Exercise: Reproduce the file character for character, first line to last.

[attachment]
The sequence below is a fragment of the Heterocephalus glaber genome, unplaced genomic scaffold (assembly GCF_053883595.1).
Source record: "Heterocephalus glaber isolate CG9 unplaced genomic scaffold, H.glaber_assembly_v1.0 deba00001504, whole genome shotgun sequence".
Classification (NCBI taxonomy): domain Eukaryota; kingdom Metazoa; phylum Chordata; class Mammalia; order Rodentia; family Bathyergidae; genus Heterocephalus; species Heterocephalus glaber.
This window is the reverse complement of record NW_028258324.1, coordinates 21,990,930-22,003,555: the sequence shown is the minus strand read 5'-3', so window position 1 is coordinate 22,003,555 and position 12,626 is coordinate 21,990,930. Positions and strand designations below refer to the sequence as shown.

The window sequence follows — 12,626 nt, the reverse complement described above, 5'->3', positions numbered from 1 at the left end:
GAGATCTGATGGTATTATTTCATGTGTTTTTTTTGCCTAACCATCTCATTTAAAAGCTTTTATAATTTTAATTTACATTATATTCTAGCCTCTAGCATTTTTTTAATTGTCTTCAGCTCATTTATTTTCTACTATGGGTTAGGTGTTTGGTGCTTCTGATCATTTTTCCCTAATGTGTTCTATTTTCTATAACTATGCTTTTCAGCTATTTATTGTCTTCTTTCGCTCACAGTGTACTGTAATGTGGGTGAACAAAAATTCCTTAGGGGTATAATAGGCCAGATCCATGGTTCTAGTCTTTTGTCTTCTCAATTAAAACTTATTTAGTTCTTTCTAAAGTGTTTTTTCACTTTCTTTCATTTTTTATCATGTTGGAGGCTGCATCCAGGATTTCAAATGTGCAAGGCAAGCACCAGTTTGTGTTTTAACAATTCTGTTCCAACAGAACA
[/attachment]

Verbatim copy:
The sequence below is a fragment of the Heterocephalus glaber genome, unplaced genomic scaffold (assembly GCF_053883595.1).
Source record: "Heterocephalus glaber isolate CG9 unplaced genomic scaffold, H.glaber_assembly_v1.0 deba00001504, whole genome shotgun sequence".
Classification (NCBI taxonomy): domain Eukaryota; kingdom Metazoa; phylum Chordata; class Mammalia; order Rodentia; family Bathyergidae; genus Heterocephalus; species Heterocephalus glaber.
This window is the reverse complement of record NW_028258324.1, coordinates 21,990,930-22,003,555: the sequence shown is the minus strand read 5'-3', so window position 1 is coordinate 22,003,555 and position 12,626 is coordinate 21,990,930. Positions and strand designations below refer to the sequence as shown.

The window sequence follows — 12,626 nt, the reverse complement described above, 5'->3', positions numbered from 1 at the left end:
GAGATCTGATGGTATTATTTCATGTGTTTTTTTTGCCTAACCATCTCATTTAAAAGCTTTTATAATTTTAATTTACATTATATTCTAGCCTCTAGCATTTTTTTAATTGTCTTCAGCTCATTTATTTTCTACTATGGGTTAGGTGTTTGGTGCTTCTGATCATTTTTCCCTAATGTGTTCTATTTTCTATAACTATGCTTTTCAGCTATTTATTGTCTTCTTTCGCTCACAGTGTACTGTAATGTGGGTGAACAAAAATTCCTTAGGGGTATAATAGGCCAGATCCATGGTTCTAGTCTTTTGTCTTCTCAATTAAAACTTATTTAGTTCTTTCTAAAGTGTTTTTTCACTTTCTTTCATTTTTTATCATGTTGGAGGCTGCATCCAGGATTTCAAATGTGCAAGGCAAGCACCAGTTTGTGTTTTAACAATTCTGTTCCAACAGAACA